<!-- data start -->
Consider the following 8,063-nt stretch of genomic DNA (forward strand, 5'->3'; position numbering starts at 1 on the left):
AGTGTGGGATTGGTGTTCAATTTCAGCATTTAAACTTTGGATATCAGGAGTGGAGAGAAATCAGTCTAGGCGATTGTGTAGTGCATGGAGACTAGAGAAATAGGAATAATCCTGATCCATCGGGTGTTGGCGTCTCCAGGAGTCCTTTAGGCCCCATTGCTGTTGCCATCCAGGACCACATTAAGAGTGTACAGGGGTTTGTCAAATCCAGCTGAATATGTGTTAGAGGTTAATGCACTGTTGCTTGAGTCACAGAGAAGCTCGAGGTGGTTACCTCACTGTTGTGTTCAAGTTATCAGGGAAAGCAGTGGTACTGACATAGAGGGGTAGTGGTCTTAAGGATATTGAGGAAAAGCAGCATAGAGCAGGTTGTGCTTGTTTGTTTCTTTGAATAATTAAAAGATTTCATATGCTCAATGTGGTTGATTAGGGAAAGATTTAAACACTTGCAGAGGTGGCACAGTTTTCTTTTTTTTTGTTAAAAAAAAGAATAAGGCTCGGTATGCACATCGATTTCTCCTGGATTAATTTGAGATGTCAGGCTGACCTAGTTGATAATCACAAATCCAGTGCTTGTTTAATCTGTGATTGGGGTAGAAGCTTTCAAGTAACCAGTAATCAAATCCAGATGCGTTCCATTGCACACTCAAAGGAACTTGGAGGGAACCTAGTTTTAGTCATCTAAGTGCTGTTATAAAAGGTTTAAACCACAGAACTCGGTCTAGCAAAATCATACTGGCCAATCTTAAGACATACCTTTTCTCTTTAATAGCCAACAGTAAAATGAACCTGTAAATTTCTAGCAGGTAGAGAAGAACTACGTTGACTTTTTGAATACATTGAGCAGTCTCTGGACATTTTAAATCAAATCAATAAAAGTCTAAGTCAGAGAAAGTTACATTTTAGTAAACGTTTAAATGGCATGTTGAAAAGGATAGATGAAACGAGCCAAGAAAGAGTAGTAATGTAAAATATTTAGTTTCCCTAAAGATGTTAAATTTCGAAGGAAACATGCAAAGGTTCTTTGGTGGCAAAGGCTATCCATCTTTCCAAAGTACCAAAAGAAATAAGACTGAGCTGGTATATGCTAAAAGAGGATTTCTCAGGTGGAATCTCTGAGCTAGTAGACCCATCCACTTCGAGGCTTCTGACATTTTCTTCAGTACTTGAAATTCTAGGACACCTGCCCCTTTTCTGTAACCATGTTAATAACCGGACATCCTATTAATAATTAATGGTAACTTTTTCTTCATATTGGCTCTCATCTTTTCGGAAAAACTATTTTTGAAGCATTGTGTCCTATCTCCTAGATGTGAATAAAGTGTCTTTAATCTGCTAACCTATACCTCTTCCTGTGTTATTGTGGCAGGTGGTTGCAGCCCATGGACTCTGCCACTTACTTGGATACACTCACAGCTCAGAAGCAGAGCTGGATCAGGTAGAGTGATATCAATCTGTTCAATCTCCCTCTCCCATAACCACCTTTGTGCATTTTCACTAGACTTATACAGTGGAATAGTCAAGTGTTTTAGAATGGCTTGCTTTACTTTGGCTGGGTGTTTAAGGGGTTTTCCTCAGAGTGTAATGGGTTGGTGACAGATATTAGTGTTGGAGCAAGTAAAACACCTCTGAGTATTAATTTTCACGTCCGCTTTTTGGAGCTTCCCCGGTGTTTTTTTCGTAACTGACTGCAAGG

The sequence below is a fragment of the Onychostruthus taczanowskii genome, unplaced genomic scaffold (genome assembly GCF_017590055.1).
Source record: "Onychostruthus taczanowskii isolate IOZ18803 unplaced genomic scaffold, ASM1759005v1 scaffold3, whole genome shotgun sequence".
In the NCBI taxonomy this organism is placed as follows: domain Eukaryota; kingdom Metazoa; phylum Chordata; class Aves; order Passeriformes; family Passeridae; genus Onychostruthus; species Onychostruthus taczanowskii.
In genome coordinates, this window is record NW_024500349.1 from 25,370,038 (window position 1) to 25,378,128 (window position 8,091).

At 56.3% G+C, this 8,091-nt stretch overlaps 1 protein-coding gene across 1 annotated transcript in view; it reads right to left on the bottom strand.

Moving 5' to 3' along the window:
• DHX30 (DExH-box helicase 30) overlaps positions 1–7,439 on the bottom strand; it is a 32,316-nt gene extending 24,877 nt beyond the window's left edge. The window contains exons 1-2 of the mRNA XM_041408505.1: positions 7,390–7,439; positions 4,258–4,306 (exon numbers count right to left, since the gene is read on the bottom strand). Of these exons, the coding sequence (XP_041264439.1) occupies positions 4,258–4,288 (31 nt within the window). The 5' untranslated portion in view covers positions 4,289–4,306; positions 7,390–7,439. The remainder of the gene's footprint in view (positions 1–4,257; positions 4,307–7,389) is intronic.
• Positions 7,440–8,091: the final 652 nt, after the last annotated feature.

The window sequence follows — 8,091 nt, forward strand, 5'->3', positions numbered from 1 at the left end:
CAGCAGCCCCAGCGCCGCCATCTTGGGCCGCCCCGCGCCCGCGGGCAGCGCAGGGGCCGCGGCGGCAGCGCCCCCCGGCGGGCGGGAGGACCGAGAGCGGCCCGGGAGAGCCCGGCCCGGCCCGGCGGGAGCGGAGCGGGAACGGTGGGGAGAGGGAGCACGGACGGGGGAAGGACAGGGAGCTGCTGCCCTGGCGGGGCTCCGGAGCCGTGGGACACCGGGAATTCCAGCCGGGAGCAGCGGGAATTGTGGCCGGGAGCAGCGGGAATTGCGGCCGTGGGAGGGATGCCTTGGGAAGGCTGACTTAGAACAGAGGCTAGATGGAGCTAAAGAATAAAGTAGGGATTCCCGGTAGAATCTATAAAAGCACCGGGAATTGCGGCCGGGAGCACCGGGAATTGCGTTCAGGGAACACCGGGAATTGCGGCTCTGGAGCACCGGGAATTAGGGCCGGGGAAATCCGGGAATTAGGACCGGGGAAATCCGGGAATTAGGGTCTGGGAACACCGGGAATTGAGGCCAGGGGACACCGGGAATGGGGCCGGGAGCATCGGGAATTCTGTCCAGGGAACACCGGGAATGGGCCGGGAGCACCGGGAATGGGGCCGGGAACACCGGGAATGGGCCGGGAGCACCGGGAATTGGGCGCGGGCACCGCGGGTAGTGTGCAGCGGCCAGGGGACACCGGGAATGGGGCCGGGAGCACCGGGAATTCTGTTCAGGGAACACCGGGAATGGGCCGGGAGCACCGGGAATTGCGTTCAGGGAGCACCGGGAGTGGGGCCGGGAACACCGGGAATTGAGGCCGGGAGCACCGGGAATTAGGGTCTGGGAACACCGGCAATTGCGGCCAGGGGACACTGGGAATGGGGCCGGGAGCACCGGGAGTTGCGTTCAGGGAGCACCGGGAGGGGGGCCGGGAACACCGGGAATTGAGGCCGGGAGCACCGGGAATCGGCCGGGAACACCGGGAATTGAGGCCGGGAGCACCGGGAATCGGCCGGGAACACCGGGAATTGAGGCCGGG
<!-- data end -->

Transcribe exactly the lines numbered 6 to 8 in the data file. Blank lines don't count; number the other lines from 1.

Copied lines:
In genome coordinates, this window is record NW_024500349.1 from 25,370,038 (window position 1) to 25,378,128 (window position 8,091).

At 56.3% G+C, this 8,091-nt stretch overlaps 1 protein-coding gene across 1 annotated transcript in view; it reads right to left on the bottom strand.

Moving 5' to 3' along the window: